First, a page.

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Thought experiment… July 30, 2019

Posted by WorldbyStorm in Uncategorized.
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Good piece here on The Brexit Blog which suggests:

Imagine that, the WA completed, the UK had been all geared up to ratify it and it was the EU-27 that had fallen into disarray and could not do so because of internal divisions. And so it was they who were seeking renegotiation of something that the UK regarded as having been agreed. It’s not very difficult to see that the UK, and Brexiters in particular, would be outraged. And, no doubt, would be saying that, in that case, let the EU-27 accept the consequences of no-deal if that’s what they want.

In that context, too, imagine if it were the EU-27 who were saying that the thing they wanted changed (the financial settlement, say) could be resolved if the UK accepted the one solution that the 27 had agreed on (that the settlement be recalculated according to an unspecified formula, say). What, then, would the Brexiters’ response be? Again, it’s not hard to guess. But this is exactly the logic of what Brexiters argue when they say that the Brady Amendment (i.e. to remove the backstop in favour of alternative arrangements) should be accepted by the EU as it is the only thing that the British Parliament has voted in a majority for.

There’s a broader point on the piece which is hugely important to understanding the situation we now find ourselves in and which has been reiterated on this site too. That is that in 2016 the form of Brexit was not a ‘no-deal’ one. And that ‘It’s inconceivable that a no-deal platform would have won in 2016, and it is a mark of how cowed many mainstream politicians have become that they would even countenance it as being the ‘will of the people’.’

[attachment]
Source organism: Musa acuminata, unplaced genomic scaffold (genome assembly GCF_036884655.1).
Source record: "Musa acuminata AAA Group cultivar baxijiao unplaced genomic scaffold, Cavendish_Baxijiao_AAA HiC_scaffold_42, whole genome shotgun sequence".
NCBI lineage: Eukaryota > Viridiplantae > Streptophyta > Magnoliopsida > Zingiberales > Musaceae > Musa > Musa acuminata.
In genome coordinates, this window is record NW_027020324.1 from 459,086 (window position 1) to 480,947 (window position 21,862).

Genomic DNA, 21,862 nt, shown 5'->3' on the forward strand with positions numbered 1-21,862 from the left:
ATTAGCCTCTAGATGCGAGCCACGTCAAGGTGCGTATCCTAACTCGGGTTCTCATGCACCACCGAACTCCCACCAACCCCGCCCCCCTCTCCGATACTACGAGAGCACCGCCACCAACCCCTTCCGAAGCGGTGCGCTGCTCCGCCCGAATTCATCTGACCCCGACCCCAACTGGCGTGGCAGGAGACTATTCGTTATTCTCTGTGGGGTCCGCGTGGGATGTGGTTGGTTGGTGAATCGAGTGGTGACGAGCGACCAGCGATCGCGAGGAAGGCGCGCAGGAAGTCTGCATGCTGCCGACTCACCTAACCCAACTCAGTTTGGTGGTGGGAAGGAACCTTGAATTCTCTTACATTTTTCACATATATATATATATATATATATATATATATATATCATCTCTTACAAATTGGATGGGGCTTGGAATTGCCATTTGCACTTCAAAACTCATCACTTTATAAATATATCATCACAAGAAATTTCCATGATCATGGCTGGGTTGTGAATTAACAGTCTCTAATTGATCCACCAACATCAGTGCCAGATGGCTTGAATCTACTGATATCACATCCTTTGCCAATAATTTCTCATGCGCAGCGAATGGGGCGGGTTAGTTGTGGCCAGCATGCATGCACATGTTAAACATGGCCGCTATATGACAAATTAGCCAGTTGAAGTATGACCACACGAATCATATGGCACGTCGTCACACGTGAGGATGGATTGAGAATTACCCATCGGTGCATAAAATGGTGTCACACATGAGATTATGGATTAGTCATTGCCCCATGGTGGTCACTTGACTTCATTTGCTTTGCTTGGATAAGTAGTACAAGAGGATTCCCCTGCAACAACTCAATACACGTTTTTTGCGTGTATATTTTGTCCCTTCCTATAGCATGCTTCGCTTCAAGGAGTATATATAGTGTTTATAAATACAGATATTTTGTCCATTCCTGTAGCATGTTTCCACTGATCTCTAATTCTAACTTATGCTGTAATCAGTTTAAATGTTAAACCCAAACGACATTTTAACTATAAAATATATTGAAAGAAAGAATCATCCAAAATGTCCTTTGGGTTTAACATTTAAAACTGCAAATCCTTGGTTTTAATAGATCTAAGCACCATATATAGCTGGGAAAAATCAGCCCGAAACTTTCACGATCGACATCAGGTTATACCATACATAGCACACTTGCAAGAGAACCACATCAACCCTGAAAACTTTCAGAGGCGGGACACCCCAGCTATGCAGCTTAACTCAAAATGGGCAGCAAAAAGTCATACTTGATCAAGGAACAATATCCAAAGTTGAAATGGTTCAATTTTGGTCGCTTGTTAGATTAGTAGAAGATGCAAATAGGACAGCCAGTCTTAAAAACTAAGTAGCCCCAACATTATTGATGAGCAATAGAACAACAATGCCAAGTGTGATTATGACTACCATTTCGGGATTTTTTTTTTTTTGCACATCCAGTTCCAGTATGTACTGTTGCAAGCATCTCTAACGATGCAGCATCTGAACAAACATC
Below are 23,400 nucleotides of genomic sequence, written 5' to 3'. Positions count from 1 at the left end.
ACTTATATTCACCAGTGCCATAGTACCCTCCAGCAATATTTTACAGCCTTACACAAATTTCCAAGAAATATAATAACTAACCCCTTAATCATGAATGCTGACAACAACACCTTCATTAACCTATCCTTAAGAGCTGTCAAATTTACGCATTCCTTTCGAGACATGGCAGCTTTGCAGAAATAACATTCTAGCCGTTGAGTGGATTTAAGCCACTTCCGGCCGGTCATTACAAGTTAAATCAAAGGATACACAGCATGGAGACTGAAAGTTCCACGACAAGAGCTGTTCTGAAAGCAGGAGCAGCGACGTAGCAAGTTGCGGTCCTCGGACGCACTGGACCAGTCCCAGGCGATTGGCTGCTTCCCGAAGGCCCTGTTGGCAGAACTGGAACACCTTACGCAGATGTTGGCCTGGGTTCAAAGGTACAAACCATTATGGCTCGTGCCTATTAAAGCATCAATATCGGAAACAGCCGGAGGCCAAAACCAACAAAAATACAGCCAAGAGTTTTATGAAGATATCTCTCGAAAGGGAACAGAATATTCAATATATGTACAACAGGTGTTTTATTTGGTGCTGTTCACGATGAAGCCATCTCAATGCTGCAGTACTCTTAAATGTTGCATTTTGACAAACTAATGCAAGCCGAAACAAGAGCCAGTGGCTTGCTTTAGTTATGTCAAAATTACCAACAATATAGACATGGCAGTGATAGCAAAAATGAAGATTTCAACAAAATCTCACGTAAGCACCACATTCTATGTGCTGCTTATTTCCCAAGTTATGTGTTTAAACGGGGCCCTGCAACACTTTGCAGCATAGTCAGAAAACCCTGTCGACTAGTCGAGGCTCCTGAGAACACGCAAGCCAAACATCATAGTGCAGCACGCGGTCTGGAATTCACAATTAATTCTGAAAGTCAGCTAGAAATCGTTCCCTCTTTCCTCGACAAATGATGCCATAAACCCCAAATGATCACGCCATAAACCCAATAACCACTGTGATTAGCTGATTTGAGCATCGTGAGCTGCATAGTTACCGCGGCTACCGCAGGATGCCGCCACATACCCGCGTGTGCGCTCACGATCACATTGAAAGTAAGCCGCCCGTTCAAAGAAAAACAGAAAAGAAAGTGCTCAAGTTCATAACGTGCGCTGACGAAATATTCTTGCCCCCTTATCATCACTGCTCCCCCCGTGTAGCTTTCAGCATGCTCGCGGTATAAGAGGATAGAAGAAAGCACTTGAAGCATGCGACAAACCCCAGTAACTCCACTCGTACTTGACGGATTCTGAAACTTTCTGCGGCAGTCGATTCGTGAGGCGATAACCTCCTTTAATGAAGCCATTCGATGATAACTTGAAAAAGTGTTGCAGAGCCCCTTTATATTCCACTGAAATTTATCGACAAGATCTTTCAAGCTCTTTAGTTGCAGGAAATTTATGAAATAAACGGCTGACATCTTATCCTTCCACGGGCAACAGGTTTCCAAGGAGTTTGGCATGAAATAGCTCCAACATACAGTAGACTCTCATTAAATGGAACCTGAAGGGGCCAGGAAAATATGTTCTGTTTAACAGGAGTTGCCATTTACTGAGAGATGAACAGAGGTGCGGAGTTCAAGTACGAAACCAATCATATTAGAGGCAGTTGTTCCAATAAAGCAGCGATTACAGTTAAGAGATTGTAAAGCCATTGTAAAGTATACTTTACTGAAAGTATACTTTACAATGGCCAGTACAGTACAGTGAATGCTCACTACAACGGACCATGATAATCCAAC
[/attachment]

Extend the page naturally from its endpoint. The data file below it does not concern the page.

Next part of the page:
That said I think it fair to say that there was no end of deceit in that position that no-deal was unthinkable. That was, I’d suspect, precisely what many pro-Brexit proponents, or leading proponents, sought.

It is that which shows us how far matters have tilted to the extreme. Few would argue the WA was an optimal document – however it is the least worst option short of the politically (I’d argue) unattainable goal of Remain, at least given the current configuration of forces and the path that has led us to here. And sensible words too that even were a Remain achieved it would in no way ‘fix’ the situation or be a solution as such – that the fractures that Brexit has opened wider in the British polity are there to stay. I’ve no time for May but what she negotiated offered at least a hint of a way forward. With May gone what is left?

And the piece notes that that path leaves the UK in a position where Brexit will, as it were, use up all the political oxygen available. How can it be otherwise when it is so central to economic and other areas?

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